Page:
FAA Staffing

The Air Traffic Control Work Force Opposes Rehiring Fired Controllers Gao ID: RCED-87-32BR October 9, 1986

Pursuant to a congressional request, GAO surveyed the Federal Aviation Administration's (FAA) air traffic controllers and facility managers, and fired air traffic controllers, on issues relating to the rehiring of controllers FAA fired after the controllers' strike in 1981, focusing on: (1) sentiment among the FAA work force about rehiring; (2) what has happened to fired controllers since the strike; and (3) whether fired controllers were interested in returning to FAA.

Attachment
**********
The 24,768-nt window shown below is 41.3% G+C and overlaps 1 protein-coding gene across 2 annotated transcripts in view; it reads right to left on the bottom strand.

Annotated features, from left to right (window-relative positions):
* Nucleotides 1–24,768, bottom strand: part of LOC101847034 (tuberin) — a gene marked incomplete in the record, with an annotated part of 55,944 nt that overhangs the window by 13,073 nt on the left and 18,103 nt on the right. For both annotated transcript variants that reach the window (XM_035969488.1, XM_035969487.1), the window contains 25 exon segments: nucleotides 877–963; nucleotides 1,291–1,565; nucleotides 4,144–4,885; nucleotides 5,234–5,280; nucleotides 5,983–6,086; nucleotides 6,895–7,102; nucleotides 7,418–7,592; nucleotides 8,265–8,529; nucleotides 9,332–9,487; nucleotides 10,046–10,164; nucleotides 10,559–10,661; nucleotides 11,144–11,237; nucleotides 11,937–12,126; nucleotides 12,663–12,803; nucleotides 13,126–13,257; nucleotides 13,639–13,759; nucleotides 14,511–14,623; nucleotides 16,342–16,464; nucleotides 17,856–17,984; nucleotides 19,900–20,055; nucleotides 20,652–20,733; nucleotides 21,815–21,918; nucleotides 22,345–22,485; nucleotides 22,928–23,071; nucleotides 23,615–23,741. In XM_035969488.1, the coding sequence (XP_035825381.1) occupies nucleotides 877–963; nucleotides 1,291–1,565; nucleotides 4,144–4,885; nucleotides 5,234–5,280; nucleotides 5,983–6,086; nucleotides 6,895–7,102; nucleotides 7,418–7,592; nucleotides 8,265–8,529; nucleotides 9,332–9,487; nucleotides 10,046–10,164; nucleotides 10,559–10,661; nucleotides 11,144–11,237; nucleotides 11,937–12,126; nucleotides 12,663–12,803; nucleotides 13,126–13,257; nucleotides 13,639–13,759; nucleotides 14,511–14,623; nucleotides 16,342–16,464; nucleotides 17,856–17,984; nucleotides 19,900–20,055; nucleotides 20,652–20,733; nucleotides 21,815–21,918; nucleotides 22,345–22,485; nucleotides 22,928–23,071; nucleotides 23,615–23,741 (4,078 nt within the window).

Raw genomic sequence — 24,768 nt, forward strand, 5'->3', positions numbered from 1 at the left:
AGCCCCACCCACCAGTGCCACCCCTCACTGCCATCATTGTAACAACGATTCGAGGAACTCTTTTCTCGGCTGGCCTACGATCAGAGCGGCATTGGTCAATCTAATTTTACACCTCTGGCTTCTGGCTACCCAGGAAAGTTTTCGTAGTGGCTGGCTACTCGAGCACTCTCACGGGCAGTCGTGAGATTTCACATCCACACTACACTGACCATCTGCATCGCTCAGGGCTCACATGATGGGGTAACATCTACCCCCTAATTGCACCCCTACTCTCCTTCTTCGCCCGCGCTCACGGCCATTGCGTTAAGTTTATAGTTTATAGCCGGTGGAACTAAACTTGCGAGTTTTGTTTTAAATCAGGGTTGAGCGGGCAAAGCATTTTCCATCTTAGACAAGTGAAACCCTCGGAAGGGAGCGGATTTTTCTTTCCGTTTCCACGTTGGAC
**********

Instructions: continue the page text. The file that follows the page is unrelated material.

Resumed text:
GAO found that: (1) 60 percent of the surveyed controllers, and 85 percent of the surveyed facility managers, opposed rehiring any fired controllers, citing such reasons as negative morale impact, the difficulty of establishing fair rehiring procedures, and possible bad relations between striking and non-striking controllers; (2) those who supported rehiring cited such reasons as a lack of experienced staff, the number of highly qualified controllers who were fired, and the possible impact of union pressure on some controllers' decisions to strike; and (3) many respondents would favor rehiring fired controllers with such restrictions as probationary periods, no back pay, job protection for current controllers, and use of rehired controllers to alleviate staffing problems. GAO also found that: (1) about 97 percent of the fired controllers were employed; (2) most fired controllers were making less money than they did at FAA; (3) 23 percent of the fired controllers had to relocate to find work, 13 percent lost their homes, 64 percent were denied employment as a direct result of the strike, and many received various forms of government benefits; (4) 94 percent of the fired controllers expressed an interest in returning to FAA, citing such reasons as a desire to contribute to the air traffic control system, the ease of retraining and recertification, and their perceived ability to relate well with current controllers; and (5) those who did not wish to return cited such reasons as the FAA failure to improve the system, their new careers, and the lack of a controllers' union.

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